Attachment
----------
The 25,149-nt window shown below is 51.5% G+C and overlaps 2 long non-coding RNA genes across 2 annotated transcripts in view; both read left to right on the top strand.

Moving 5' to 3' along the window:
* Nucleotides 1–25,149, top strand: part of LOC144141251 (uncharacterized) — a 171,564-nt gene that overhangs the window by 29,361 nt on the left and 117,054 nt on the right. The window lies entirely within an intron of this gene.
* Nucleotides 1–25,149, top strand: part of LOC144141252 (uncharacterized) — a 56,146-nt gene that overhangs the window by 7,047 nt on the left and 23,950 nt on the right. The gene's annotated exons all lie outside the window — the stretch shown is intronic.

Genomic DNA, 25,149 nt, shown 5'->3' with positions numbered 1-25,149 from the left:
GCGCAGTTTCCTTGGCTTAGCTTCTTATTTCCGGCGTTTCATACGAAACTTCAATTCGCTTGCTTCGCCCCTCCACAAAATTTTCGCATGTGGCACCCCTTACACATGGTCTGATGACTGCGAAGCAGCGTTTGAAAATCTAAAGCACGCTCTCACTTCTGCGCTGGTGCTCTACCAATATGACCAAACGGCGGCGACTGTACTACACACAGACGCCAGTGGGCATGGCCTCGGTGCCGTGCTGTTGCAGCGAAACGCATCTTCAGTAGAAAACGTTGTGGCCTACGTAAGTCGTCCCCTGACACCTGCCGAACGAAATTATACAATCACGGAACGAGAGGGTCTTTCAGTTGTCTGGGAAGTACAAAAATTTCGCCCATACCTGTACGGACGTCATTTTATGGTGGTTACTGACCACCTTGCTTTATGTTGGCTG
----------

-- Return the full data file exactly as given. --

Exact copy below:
The 25,149-nt window shown below is 51.5% G+C and overlaps 2 long non-coding RNA genes across 2 annotated transcripts in view; both read left to right on the top strand.

Moving 5' to 3' along the window:
* Nucleotides 1–25,149, top strand: part of LOC144141251 (uncharacterized) — a 171,564-nt gene that overhangs the window by 29,361 nt on the left and 117,054 nt on the right. The window lies entirely within an intron of this gene.
* Nucleotides 1–25,149, top strand: part of LOC144141252 (uncharacterized) — a 56,146-nt gene that overhangs the window by 7,047 nt on the left and 23,950 nt on the right. The gene's annotated exons all lie outside the window — the stretch shown is intronic.

Genomic DNA, 25,149 nt, shown 5'->3' with positions numbered 1-25,149 from the left:
GCGCAGTTTCCTTGGCTTAGCTTCTTATTTCCGGCGTTTCATACGAAACTTCAATTCGCTTGCTTCGCCCCTCCACAAAATTTTCGCATGTGGCACCCCTTACACATGGTCTGATGACTGCGAAGCAGCGTTTGAAAATCTAAAGCACGCTCTCACTTCTGCGCTGGTGCTCTACCAATATGACCAAACGGCGGCGACTGTACTACACACAGACGCCAGTGGGCATGGCCTCGGTGCCGTGCTGTTGCAGCGAAACGCATCTTCAGTAGAAAACGTTGTGGCCTACGTAAGTCGTCCCCTGACACCTGCCGAACGAAATTATACAATCACGGAACGAGAGGGTCTTTCAGTTGTCTGGGAAGTACAAAAATTTCGCCCATACCTGTACGGACGTCATTTTATGGTGGTTACTGACCACCTTGCTTTATGTTGGCTG